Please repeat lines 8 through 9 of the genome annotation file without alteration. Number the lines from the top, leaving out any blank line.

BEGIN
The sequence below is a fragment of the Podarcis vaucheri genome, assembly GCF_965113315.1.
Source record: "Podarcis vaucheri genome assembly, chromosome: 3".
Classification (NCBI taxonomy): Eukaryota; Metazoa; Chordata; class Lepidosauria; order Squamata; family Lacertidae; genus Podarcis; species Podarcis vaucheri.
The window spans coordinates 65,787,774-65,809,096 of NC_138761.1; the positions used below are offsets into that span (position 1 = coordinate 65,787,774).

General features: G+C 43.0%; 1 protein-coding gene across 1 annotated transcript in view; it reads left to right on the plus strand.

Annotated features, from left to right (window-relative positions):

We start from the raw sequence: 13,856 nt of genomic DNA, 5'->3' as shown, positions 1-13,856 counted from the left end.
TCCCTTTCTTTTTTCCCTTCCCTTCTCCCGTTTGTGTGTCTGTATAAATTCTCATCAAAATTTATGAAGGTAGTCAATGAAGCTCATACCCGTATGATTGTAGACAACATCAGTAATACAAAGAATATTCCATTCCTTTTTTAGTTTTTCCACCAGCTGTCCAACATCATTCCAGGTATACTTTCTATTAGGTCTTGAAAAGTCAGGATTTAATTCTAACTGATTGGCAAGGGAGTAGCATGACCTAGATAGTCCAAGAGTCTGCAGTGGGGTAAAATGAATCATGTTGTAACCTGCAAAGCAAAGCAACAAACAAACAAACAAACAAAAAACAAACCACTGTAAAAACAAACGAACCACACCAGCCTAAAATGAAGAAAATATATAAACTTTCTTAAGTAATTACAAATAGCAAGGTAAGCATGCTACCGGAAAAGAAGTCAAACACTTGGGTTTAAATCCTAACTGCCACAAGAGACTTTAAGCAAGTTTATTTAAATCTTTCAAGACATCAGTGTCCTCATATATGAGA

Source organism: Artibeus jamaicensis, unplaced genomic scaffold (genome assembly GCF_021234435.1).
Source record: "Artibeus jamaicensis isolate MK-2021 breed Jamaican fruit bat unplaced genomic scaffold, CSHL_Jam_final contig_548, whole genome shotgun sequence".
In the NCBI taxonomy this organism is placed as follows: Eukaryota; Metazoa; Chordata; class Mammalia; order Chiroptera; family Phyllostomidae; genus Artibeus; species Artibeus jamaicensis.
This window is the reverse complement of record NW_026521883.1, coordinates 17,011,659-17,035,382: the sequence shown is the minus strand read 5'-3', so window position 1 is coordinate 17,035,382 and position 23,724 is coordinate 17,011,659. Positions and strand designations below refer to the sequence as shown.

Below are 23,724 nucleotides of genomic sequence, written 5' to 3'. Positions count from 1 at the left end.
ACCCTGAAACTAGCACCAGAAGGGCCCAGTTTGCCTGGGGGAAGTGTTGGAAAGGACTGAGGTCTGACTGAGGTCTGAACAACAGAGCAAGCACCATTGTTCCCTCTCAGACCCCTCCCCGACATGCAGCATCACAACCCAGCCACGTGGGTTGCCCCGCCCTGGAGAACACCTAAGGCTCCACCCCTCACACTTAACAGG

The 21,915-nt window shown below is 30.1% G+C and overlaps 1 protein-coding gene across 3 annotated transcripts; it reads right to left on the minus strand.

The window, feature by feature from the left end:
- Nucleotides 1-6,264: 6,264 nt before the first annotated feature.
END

TCCCTTTCTTTTTTCCCTTCCCTTCTCCCGTTTGTGTGTCTGTATAAATTCTCATCAAAATTTATGAAGGTAGTCAATGAAGCTCATACCCGTATGATTGTAGACAACATCAGTAATACAAAGAATATTCCATTCCTTTTTTAGTTTTTCCACCAGCTGTCCAACATCATTCCAGGTATACTTTCTATTAGGTCTTGAAAAGTCAGGATTTAATTCTAACTGATTGGCAAGGGAGTAGCATGACCTAGATAGTCCAAGAGTCTGCAGTGGGGTAAAATGAATCATGTTGTAACCTGCAAAGCAAAGCAACAAACAAACAAACAAACAAAAAACAAACCACTGTAAAAACAAACGAACCACACCAGCCTAAAATGAAGAAAATATATAAACTTTCTTAAGTAATTACAAATAGCAAGGTAAGCATGCTACCGGAAAAGAAGTCAAACACTTGGGTTTAAATCCTAACTGCCACAAGAGACTTTAAGCAAGTTTATTTAAATCTTTCAAGACATCAGTGTCCTCATATATGAGA

Source organism: Artibeus jamaicensis, unplaced genomic scaffold (genome assembly GCF_021234435.1).